If you want a career in which you will treat depression in patients or other clients, you are likely to have plenty of job security. According to the National Institute of Mental Health (NIMH), major depression is among the most common mental disorders in the U.S. and the condition takes a great toll on those affected. In 2012, 6.9 percent of adults experienced at least one major depressive episode. Psychologists and counselors, as well as other mental health staff and researchers, are needed to help those suffering from depression. How can you join the fight?
If you plan to pursue a career treating depression, you need formal education. To work in a psychiatric hospital or long-term care facility where you will interact with depressed individuals on a daily basis, you need some healthcare training.
This training can begin with community college classes that lead to attaining certification as a nurse’s aide. You may also choose to become a psychiatric nurse, which can be done by obtaining either an associate’s or bachelor’s degree in nursing followed by completing the certification to become an RN.
Many students pursuing a career in counseling or psychology prefer to do so from a social studies or social work stand point. If you wish to work as a psychologist or counselor, you should choose a bachelor’s program in a related field. You might choose to major in psychology with a minor in social work, or you might choose a different major altogether but complete courses in counseling and psychology as you work toward your undergraduate degree.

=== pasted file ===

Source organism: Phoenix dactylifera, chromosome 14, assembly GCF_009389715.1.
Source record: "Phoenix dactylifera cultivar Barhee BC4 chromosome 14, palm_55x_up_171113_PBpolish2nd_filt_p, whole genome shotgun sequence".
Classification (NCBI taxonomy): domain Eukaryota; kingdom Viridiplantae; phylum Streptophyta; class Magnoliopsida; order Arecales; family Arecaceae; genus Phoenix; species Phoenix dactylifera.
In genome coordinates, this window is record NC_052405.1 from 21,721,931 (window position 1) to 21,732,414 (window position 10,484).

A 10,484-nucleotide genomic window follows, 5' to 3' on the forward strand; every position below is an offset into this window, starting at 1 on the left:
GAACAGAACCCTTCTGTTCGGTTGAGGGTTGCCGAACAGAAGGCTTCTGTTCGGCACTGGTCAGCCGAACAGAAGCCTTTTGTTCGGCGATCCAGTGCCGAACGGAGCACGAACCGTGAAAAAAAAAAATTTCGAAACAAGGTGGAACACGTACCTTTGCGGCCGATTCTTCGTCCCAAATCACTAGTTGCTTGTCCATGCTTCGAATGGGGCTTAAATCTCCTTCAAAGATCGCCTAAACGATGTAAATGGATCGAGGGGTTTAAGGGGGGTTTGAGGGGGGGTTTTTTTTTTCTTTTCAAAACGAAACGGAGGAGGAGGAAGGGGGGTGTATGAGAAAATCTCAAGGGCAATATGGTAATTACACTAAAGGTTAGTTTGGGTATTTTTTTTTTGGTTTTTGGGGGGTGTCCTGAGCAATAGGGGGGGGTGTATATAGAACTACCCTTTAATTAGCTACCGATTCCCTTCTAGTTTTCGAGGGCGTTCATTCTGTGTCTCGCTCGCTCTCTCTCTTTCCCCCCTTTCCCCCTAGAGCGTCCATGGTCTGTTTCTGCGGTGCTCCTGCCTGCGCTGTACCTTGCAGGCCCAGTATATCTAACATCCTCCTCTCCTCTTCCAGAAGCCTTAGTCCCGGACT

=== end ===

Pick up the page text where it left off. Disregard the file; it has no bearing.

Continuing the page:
If your goal is to clinically treat depression from a medical standpoint, you might wish to do this by becoming a psychiatrist. To do this, you need to complete an undergraduate pre-med program.
Many people who treat depressed patients have advanced degrees. You can work as a counselor for people who struggle with depression by obtaining a master’s degree that meets the requirements of certification in your state of residence. Common programs include master’s of counseling psychology and master’s of social work degree programs. You can get information about accredited counseling programs from the American Psychological Association(APA).
Naturally, if you wish to treat depressed individuals as a psychiatrist, you need to attend medical school. After completing your general coursework, you will be required to complete at three-year psychiatric residency before going into private practice or getting a job as a psychiatrist at an in-patient care facility.
Some psychologists involved in the treatment of depression don’t regularly work in clinical settings. If you are interested in finding a cure for depression, you might wish to work as a research psychologist or as a research physician in a related field such as neuropsychology or neurobiology. Research that helps us understand the reasons behind depression can assist us in finding cures for what has become an epidemic in the United States.
There are many ways in which you can pursue a career to help those battling depression. Now that you’ve read about some of these options, do you think you want to pursue a job in which you treat depression?